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Young fronds of Matteucia struthiopteris

Young fronds of Matteucia struthiopteris

C013/2550

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Credit

DR JEREMY BURGESS / SCIENCE PHOTO LIBRARY DR JEREMY BURGESS / SCIENCE PHOTO LIBRARY

Caption

The shuttlecock fern, Matteuccia struthiopteris, April, Norfolk UK. Native to Europe and E. Asia, M. struthiopteris is unique amongst hardy ferns in forming a permanent stem. The fronds are borne annually from buds at the top of this stem, which reaches a height of 10cm or so. The green fronds are tightly furled within the bud, and protected by papery bracts ( here brown). The unfurling occurs sequentially, but eventually each frond matures to an elongated feathery structure, giving the plant the resemblance to a green shuttlecock. The fronds are deciduous and sterile, and are shed during the winter. The shuttlecock fern is an attractive garden plant for shade, with a tendency to become invasive in damp conditions.The picture shows the unfurling tips of sterile fronds in Spring. The brown stalks surrounding the developing buds are remnants of the previous year's fronds.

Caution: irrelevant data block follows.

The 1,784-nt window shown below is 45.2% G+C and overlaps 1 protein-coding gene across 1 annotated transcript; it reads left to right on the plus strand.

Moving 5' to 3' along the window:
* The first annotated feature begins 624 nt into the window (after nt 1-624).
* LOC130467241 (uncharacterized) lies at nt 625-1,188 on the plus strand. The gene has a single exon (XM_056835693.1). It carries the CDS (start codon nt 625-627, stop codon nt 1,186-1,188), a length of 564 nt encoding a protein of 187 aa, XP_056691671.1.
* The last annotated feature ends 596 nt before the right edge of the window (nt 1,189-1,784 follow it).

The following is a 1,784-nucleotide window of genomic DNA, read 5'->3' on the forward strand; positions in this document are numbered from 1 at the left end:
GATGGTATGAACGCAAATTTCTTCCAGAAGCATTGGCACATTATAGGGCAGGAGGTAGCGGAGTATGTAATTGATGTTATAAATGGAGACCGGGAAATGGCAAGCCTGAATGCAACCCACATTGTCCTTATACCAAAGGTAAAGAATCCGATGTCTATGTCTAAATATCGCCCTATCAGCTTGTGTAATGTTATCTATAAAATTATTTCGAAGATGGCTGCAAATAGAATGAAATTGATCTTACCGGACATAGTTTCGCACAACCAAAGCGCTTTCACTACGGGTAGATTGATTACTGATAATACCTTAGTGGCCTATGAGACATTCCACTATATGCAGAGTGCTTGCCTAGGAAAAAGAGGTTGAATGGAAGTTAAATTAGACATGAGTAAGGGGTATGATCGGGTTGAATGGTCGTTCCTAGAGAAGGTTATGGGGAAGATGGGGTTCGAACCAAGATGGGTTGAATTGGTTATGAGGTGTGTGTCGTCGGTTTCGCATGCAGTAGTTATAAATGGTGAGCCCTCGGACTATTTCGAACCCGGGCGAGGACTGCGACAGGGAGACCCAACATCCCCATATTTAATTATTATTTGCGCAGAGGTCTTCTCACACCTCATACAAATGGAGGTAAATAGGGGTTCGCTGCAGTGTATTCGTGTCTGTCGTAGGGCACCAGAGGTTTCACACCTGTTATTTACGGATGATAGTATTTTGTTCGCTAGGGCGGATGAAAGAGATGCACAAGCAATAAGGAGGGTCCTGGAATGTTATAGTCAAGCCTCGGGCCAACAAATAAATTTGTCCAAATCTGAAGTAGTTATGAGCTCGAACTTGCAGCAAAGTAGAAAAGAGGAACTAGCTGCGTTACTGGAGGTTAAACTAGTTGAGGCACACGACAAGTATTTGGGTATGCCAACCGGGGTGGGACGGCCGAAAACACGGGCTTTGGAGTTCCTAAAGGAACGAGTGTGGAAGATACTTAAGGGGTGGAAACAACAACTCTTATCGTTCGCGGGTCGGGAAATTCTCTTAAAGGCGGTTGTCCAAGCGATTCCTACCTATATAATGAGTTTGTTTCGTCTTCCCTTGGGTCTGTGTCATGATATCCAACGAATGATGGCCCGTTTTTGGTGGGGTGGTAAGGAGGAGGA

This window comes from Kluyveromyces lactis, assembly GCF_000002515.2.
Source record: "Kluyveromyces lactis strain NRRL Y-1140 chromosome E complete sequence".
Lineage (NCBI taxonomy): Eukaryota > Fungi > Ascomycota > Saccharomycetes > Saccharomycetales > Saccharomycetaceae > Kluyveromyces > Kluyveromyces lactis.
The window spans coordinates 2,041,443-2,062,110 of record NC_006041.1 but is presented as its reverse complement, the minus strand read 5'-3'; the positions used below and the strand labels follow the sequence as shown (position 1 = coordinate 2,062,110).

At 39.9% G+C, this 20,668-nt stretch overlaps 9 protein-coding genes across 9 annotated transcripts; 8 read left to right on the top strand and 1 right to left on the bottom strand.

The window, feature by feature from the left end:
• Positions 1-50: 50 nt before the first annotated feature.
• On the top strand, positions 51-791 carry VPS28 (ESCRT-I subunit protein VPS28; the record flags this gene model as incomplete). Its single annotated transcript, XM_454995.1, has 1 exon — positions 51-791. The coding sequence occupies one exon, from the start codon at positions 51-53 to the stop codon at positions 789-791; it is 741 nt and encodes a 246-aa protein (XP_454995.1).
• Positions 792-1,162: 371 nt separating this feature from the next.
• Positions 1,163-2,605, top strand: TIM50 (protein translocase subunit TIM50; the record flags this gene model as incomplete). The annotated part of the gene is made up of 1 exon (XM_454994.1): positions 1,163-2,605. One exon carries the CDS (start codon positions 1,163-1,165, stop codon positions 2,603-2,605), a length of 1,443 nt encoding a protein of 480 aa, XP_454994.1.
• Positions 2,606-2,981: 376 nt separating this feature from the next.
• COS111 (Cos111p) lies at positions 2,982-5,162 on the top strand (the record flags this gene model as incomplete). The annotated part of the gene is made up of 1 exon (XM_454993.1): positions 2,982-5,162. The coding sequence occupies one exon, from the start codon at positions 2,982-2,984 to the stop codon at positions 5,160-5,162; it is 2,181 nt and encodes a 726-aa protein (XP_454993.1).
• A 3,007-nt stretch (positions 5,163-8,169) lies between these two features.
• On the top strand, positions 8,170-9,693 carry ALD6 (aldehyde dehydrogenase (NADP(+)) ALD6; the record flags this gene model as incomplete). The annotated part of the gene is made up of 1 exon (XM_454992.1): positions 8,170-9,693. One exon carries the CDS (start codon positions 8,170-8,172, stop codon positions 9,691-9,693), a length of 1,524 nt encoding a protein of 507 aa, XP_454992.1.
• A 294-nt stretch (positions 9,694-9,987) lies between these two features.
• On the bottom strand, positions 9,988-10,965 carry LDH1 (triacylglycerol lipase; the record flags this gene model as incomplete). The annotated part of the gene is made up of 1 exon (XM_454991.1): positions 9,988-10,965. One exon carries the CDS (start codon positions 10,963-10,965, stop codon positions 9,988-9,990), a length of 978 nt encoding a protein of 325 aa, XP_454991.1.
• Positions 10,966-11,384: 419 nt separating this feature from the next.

Release details

Model release not required. Property release not required.

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